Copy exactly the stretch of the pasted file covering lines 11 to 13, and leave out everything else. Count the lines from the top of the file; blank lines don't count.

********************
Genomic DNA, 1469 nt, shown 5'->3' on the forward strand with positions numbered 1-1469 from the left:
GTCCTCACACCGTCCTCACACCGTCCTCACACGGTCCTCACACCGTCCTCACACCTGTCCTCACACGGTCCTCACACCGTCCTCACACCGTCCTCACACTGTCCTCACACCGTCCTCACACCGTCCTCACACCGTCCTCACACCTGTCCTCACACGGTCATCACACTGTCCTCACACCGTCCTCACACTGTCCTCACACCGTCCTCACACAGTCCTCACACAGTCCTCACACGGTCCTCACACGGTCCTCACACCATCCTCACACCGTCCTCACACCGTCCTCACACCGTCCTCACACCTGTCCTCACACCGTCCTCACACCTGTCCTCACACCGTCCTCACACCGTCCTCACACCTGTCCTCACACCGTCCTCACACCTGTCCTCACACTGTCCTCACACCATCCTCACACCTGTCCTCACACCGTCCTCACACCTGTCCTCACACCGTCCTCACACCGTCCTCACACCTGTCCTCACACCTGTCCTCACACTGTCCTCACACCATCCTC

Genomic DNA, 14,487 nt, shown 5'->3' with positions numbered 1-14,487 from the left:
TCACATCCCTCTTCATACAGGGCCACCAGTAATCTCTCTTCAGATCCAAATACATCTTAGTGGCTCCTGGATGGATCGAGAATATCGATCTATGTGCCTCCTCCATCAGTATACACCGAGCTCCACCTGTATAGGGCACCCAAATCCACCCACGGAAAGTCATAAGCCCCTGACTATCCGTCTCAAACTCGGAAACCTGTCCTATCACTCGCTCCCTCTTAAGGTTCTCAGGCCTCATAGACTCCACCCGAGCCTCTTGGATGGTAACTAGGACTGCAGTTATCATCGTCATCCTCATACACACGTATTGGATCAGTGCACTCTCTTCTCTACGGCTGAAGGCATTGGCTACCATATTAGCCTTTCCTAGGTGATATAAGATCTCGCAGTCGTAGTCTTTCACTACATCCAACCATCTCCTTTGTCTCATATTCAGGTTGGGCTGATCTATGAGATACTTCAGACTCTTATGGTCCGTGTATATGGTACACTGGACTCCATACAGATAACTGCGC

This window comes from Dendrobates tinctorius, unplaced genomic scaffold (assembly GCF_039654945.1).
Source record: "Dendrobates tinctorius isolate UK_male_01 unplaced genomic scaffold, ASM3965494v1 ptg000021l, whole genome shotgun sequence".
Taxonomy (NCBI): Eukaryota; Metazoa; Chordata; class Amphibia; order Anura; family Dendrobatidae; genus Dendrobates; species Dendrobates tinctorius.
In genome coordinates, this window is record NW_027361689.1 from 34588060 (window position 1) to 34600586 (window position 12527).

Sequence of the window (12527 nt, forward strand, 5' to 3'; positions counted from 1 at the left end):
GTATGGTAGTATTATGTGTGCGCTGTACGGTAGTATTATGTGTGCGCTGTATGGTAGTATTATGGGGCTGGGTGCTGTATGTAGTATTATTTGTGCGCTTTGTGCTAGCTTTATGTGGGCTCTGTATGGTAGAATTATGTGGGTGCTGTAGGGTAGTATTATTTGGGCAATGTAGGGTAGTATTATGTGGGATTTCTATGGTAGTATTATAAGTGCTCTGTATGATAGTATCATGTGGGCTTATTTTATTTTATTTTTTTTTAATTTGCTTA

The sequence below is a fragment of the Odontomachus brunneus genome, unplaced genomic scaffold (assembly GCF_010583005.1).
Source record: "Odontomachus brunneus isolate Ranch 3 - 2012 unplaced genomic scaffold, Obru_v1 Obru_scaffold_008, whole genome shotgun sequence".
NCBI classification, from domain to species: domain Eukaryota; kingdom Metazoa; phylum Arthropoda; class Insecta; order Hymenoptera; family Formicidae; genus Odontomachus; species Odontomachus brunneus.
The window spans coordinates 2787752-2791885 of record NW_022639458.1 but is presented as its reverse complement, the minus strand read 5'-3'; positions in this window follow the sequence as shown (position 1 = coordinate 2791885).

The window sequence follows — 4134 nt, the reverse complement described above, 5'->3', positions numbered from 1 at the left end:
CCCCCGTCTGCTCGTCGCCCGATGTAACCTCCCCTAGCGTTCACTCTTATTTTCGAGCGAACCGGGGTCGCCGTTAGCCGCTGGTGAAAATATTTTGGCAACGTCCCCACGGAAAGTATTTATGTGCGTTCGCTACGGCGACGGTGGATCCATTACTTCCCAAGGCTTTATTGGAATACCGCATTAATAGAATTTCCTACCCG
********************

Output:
The sequence below is a fragment of the Odontomachus brunneus genome, unplaced genomic scaffold (assembly GCF_010583005.1).
Source record: "Odontomachus brunneus isolate Ranch 3 - 2012 unplaced genomic scaffold, Obru_v1 Obru_scaffold_008, whole genome shotgun sequence".
NCBI classification, from domain to species: domain Eukaryota; kingdom Metazoa; phylum Arthropoda; class Insecta; order Hymenoptera; family Formicidae; genus Odontomachus; species Odontomachus brunneus.